Local Author Laini Taylor on Monstrous Love Affairs
The best-selling scribe of the Daughter of Smoke & Bone trilogy releases the final chapter of her otherworldly young adult saga and gossips about its big screen adaptation and why YA lit needs better sex. Apr 16
Portlander Laini Taylor writes your usual teenaged “boy meets girl” stories—if your boy is a militaristic angel with wings made of feathery fire and your girl has blue hair, speaks more languages than a U.N. translator, and collects teeth for her father…who lives in an alternate dimension. And has horns.
Wildly imaginative and surprisingly affecting, the Chico, California–born Navy brat’s Romeo and Juliet-ish saga of a monster-like chimera and a power-hungry cherubim struck a chord when she debuted her YA novel Daughter of Smoke & Bone in 2011. And the plaudits, media buzz, and obsessive fanbase grew when she followed it up with a stark, war-torn sequel (Days of Blood & Starlight) that focused as much on the ravages of intolerance as swoony romance.
The NYT bestselling author returns next week with a reading at Powell’s to introduce the final installment of the trilogy, Dreams of Gods & Monsters. Before her appearance, she chatted with PoMo about the importance of Harry Potter and Portland, as well as dropped hints about her fantastical creatures’ next job: movie stars.
You’ve got bright pink hair, you write about alternate universes, and live in a city where keeping it weird is a commandment. Did you always know you wanted to write fantasy novels?
I love the color of fantasy. Reality is so mundane, so it’s when people don’t love it that I’m baffled. I always wanted to be a writer, but after college I didn’t have any luck finding what I wanted to write about—so I stopped. You know, in college you read the books you’re supposed to read and you love the books you’re supposed to love, and you forget what made you become a reader in the first place.
After college, I found my way back to fantasy through Harry Potter and books like the Golden Compass trilogy. They made me want to write again. They were like the books that I loved so much when I was younger.
Some of the ideas in this trilogy are wild—tattoos that blast awful feelings, surrogate snake moms, body-swapping. What sparked these ideas?
I was actually writing a different book: a crazy science fiction book with ballet on another planet, colonization, and religious themes. But I couldn’t make it come alive. I didn’t want the book to defeat me so I worked at it for a few months and every day was painful. One day I just said, “Enough, I’m going to write something fun.”
You know, when other writers talk about having characters just appear and start talking to them, I would get sour grapes, like, “Whatever, sure, that happens.” But that day it did. It was a once in a lifetime writing thing for me: suddenly there was this blue-haired teenage girl and her non-human foster father and they were arguing about teeth and a wishbone. I had no idea what any of it was but it was so exciting.
How does living and writing in Portland inform this book series?
Well, it informs the writing process. Someone once gave me some writing advice: “Move somewhere cheap.” Well, my husband, illustrator Jim Di Bartolo [who has an illustrated novel, In the Shadow, coming out on April 29], and I moved here 13 years ago from the Bay Area, just out of art school. Portland may not be so cheap anymore, but it’s a city where you have the time and a place to work on your writing—and to be surrounded by bookstores and theater companies and a creative melting pot.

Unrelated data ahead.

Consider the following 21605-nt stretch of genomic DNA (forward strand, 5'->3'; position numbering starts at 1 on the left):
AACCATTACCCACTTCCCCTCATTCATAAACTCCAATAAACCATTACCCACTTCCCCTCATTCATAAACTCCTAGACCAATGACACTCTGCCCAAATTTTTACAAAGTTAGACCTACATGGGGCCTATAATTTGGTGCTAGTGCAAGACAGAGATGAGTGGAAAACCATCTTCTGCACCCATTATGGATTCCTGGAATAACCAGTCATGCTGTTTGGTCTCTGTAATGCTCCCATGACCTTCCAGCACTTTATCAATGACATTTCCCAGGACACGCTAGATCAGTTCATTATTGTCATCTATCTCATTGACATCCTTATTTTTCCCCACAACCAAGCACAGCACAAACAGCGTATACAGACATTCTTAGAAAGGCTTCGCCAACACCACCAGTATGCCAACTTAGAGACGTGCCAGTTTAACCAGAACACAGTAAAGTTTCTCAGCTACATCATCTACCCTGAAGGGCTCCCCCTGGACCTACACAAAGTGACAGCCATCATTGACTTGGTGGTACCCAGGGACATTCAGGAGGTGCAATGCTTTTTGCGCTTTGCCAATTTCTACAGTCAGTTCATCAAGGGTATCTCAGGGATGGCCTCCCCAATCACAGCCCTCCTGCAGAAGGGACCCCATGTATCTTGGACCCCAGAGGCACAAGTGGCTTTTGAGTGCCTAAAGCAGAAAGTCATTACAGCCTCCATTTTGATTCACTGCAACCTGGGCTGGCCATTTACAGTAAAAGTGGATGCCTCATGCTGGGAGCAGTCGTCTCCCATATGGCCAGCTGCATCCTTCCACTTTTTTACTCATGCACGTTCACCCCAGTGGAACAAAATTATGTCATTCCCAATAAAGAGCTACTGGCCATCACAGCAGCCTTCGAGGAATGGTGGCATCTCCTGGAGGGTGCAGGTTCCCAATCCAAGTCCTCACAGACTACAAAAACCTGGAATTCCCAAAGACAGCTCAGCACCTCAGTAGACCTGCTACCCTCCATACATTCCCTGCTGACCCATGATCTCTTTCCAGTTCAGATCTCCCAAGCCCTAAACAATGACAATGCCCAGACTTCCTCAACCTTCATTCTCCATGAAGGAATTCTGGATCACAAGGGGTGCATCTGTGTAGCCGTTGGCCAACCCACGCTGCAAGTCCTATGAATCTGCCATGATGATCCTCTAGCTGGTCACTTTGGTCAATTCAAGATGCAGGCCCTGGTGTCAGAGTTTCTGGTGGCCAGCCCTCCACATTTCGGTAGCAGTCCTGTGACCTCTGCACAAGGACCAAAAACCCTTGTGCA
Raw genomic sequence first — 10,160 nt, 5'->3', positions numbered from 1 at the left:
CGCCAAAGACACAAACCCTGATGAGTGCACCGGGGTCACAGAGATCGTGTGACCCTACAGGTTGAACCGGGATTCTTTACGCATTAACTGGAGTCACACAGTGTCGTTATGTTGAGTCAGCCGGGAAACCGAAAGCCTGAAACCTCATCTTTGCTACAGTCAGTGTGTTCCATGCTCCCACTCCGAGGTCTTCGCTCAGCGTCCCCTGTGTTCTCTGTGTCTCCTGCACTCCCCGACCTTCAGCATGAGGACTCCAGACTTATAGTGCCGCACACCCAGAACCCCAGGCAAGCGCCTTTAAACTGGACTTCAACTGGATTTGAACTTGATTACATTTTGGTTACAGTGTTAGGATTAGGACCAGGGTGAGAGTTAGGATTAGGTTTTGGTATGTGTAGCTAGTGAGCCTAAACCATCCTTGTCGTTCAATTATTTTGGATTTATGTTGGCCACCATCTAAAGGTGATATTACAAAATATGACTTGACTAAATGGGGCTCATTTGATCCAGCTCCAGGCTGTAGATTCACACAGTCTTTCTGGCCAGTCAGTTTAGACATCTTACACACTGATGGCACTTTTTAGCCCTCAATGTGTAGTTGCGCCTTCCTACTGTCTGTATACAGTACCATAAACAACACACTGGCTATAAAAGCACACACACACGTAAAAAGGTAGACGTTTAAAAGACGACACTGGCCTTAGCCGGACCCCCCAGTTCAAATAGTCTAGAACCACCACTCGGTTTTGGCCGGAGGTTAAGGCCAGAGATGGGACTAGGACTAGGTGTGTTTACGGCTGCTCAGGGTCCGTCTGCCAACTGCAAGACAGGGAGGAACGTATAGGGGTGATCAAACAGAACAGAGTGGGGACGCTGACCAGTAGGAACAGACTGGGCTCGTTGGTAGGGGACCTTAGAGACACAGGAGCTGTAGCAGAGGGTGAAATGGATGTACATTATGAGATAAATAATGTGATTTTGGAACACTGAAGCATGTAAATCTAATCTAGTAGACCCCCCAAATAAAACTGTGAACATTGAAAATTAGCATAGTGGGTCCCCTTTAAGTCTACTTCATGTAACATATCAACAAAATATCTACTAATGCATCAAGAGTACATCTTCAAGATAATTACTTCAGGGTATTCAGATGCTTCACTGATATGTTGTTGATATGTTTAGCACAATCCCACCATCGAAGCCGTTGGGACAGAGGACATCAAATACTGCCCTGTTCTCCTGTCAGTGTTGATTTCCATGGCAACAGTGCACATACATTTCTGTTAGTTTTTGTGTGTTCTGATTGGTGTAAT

Does writing for a YA audience come with responsibilities you don’t have to deal with writing books for adults?
I don’t feel responsible… But I think it’s important for teens to read about sex in a non-preachy way. There’s this terrible anecdote: An author was showing a book to a librarian at a recent YA book convention and trade show. The librarian said, “If there’s sex in the book, we can’t buy it for the library.” The author replied, “Well there is some sex—it’s rape.” And the librarian immediately said, “Oh well, that’s okay.” That says so much about the culture we live in. I really support depictions of healthy sexual relationships for young people (so they don’t think it’s all rape), but at the same time I also don’t agree with teen versions of the romance novels that have their own completely unrealistic depictions of sex. I don’t try to push a message, but I do like to play with different themes.
What are the broad themes for this series?
Hmmm…tolerance and forgiveness and the effect of terrible cycles of violence.
Powell’s Books at Cedar Hills Crossing
April 16 at 7
Daughter of Smoke and Bone is slated to become a feature film from Universal Pictures...
Yes! I was able to work closely with the first screenwriter and did a polish on the first draft. It was a really cool education in screenwriting. From the beginning, there was a sense it would be a hard adaptation because Smoke & Bone has an unorthodox book structure with lots of flashbacks. That’s been a challenge. But in terms of the tone, nobody had any crazy ideas that I didn’t agree with. Now, the director, Michael Gracey, is adapting the initial script to his vision, and we should see that any day. I have a lot of amazing concept art up on my wall.
What’s your dream casting for your teen heroine Karou and her angel lover Akiva?
An amazing actress and with great energy—maybe like a young Keira Knightley? Not that she’s old. Nobody is my perfect Akiva (laughs). He’s gotta be physically imposing, powerful, beautiful—darker-skinned, maybe Polynesian? It’s terrible to be über-critical of handsome actors but he is an angel after all.
What’s next for you?
I’ve been tossing around a couple ideas for my next book. It’s actually sci-fi…but there are no ballerinas in it this time. That one is in a drawer forever.